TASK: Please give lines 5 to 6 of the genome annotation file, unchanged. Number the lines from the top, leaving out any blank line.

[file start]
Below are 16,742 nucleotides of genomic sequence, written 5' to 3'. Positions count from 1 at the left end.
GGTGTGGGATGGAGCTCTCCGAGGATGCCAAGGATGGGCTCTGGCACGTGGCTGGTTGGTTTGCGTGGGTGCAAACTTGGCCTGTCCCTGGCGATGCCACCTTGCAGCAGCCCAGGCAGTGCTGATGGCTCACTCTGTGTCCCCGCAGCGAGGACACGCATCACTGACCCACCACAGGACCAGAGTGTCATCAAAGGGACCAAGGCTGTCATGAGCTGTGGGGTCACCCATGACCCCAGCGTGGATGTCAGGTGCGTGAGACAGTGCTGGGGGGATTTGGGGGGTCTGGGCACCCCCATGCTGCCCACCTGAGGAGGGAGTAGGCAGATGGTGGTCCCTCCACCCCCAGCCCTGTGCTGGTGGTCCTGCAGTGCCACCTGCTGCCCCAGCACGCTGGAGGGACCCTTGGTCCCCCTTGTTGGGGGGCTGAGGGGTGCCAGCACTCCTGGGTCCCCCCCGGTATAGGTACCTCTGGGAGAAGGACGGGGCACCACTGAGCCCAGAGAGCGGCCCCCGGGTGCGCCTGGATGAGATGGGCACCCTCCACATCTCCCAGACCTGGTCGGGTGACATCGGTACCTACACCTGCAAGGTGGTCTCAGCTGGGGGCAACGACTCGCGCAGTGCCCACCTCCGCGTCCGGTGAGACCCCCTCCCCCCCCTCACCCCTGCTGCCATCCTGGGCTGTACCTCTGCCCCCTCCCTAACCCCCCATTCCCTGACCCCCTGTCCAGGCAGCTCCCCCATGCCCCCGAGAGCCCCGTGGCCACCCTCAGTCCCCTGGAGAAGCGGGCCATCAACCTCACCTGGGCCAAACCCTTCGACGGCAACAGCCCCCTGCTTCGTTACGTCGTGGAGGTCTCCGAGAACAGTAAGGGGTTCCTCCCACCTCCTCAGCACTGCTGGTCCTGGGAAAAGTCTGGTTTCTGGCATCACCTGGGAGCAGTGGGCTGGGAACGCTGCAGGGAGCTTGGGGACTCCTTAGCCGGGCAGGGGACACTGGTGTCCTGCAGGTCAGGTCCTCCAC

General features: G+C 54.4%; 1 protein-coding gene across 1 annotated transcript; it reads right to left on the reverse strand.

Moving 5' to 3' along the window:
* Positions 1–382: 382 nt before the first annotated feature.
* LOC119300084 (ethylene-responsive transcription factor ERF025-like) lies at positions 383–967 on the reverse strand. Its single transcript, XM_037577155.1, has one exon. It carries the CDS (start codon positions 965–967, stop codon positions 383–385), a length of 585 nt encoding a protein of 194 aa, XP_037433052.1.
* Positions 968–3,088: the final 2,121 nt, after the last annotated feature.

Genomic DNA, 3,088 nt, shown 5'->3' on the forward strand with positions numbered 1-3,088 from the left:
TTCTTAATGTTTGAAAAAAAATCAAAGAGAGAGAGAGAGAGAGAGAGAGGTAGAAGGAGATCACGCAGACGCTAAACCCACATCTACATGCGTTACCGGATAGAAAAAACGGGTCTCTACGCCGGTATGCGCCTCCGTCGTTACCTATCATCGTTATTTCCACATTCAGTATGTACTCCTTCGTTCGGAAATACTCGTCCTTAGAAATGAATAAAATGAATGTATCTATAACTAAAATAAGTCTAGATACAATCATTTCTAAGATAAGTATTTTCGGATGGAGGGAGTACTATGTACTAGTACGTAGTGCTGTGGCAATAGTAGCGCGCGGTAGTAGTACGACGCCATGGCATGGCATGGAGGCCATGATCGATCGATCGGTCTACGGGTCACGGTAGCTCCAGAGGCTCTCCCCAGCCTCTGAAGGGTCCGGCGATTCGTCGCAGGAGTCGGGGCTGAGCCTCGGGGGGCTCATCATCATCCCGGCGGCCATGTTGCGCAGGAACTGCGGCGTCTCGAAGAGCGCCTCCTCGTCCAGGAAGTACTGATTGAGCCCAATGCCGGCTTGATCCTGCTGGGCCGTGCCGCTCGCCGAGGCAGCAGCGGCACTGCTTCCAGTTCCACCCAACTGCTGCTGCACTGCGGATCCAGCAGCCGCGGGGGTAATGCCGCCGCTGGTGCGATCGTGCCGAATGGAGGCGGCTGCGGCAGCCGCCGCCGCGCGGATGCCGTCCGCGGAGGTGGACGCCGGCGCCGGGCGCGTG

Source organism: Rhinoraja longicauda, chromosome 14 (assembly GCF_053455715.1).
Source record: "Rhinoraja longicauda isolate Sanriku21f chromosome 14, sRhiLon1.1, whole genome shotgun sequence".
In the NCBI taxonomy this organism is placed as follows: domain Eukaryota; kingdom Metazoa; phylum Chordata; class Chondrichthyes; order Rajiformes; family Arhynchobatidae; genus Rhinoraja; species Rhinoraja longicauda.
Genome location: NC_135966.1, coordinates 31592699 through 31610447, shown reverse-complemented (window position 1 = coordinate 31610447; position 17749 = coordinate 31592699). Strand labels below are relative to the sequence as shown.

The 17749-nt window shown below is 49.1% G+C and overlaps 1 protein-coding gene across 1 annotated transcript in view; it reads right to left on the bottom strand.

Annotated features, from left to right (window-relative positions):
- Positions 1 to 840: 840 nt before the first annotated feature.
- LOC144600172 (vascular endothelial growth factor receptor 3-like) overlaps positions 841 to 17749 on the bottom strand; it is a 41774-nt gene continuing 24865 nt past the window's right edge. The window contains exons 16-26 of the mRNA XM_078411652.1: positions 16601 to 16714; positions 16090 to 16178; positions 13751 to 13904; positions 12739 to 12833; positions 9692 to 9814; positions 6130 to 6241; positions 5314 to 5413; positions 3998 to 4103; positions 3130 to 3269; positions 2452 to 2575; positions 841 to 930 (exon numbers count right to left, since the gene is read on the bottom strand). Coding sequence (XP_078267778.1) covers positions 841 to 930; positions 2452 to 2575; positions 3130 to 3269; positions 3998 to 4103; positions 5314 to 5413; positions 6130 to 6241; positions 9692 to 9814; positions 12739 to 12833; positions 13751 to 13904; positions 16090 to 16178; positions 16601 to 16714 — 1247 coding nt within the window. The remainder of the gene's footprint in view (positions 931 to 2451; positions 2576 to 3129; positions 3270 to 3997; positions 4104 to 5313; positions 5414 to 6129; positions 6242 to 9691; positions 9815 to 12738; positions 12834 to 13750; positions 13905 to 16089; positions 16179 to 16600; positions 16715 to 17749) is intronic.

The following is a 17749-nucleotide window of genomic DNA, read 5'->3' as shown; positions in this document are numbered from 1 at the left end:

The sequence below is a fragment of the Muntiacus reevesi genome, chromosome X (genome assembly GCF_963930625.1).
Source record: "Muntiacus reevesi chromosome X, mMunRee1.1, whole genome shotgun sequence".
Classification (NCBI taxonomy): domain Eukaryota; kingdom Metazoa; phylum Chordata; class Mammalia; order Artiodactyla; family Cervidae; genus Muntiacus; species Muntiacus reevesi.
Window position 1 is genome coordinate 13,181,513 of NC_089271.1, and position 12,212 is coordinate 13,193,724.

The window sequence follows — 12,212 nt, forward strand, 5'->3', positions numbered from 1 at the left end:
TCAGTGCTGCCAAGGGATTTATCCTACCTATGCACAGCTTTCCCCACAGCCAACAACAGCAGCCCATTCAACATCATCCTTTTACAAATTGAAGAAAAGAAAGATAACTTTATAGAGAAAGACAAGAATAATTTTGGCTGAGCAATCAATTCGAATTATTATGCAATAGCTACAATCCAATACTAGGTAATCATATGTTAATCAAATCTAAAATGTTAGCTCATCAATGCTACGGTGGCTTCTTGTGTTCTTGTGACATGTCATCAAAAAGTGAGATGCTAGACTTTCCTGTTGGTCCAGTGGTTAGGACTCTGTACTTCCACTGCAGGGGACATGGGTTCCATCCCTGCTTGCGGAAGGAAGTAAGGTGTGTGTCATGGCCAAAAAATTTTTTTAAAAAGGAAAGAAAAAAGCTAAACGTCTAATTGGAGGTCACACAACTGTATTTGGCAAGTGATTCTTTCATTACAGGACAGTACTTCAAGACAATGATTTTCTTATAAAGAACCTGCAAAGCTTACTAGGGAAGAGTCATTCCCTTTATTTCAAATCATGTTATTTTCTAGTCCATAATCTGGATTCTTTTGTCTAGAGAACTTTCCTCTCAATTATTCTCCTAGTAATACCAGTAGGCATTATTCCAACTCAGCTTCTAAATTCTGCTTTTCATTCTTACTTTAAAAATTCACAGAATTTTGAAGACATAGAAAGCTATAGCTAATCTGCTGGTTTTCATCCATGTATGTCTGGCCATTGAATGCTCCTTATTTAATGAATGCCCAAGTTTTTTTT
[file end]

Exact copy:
* Positions 1–382: 382 nt before the first annotated feature.
* LOC119300084 (ethylene-responsive transcription factor ERF025-like) lies at positions 383–967 on the reverse strand. Its single transcript, XM_037577155.1, has one exon. It carries the CDS (start codon positions 965–967, stop codon positions 383–385), a length of 585 nt encoding a protein of 194 aa, XP_037433052.1.